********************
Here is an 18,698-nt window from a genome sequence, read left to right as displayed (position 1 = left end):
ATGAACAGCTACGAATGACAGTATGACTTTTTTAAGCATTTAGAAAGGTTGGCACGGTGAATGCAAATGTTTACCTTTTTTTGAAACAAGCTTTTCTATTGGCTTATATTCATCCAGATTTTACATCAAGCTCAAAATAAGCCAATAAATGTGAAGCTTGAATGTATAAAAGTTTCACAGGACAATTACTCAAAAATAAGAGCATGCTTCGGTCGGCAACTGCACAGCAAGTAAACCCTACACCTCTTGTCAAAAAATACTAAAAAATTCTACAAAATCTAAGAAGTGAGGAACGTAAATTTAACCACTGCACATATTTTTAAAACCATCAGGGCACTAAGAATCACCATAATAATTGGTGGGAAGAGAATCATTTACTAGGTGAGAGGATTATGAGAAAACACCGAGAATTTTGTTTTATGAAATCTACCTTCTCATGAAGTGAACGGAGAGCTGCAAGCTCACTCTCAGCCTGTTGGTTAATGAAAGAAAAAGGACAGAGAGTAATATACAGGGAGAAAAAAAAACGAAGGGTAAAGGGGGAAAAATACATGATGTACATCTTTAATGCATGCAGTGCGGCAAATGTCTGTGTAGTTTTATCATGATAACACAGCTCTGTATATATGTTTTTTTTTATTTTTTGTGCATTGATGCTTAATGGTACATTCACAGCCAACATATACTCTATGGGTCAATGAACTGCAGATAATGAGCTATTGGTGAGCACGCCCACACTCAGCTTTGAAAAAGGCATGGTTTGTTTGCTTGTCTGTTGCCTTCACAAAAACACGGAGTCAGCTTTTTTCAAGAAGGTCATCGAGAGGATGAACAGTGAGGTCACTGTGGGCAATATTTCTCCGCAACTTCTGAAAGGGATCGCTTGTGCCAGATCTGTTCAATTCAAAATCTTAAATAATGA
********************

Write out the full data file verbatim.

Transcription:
Here is an 18,698-nt window from a genome sequence, read left to right as displayed (position 1 = left end):
ATGAACAGCTACGAATGACAGTATGACTTTTTTAAGCATTTAGAAAGGTTGGCACGGTGAATGCAAATGTTTACCTTTTTTTGAAACAAGCTTTTCTATTGGCTTATATTCATCCAGATTTTACATCAAGCTCAAAATAAGCCAATAAATGTGAAGCTTGAATGTATAAAAGTTTCACAGGACAATTACTCAAAAATAAGAGCATGCTTCGGTCGGCAACTGCACAGCAAGTAAACCCTACACCTCTTGTCAAAAAATACTAAAAAATTCTACAAAATCTAAGAAGTGAGGAACGTAAATTTAACCACTGCACATATTTTTAAAACCATCAGGGCACTAAGAATCACCATAATAATTGGTGGGAAGAGAATCATTTACTAGGTGAGAGGATTATGAGAAAACACCGAGAATTTTGTTTTATGAAATCTACCTTCTCATGAAGTGAACGGAGAGCTGCAAGCTCACTCTCAGCCTGTTGGTTAATGAAAGAAAAAGGACAGAGAGTAATATACAGGGAGAAAAAAAAACGAAGGGTAAAGGGGGAAAAATACATGATGTACATCTTTAATGCATGCAGTGCGGCAAATGTCTGTGTAGTTTTATCATGATAACACAGCTCTGTATATATGTTTTTTTTTATTTTTTGTGCATTGATGCTTAATGGTACATTCACAGCCAACATATACTCTATGGGTCAATGAACTGCAGATAATGAGCTATTGGTGAGCACGCCCACACTCAGCTTTGAAAAAGGCATGGTTTGTTTGCTTGTCTGTTGCCTTCACAAAAACACGGAGTCAGCTTTTTTCAAGAAGGTCATCGAGAGGATGAACAGTGAGGTCACTGTGGGCAATATTTCTCCGCAACTTCTGAAAGGGATCGCTTGTGCCAGATCTGTTCAATTCAAAATCTTAAATAATGA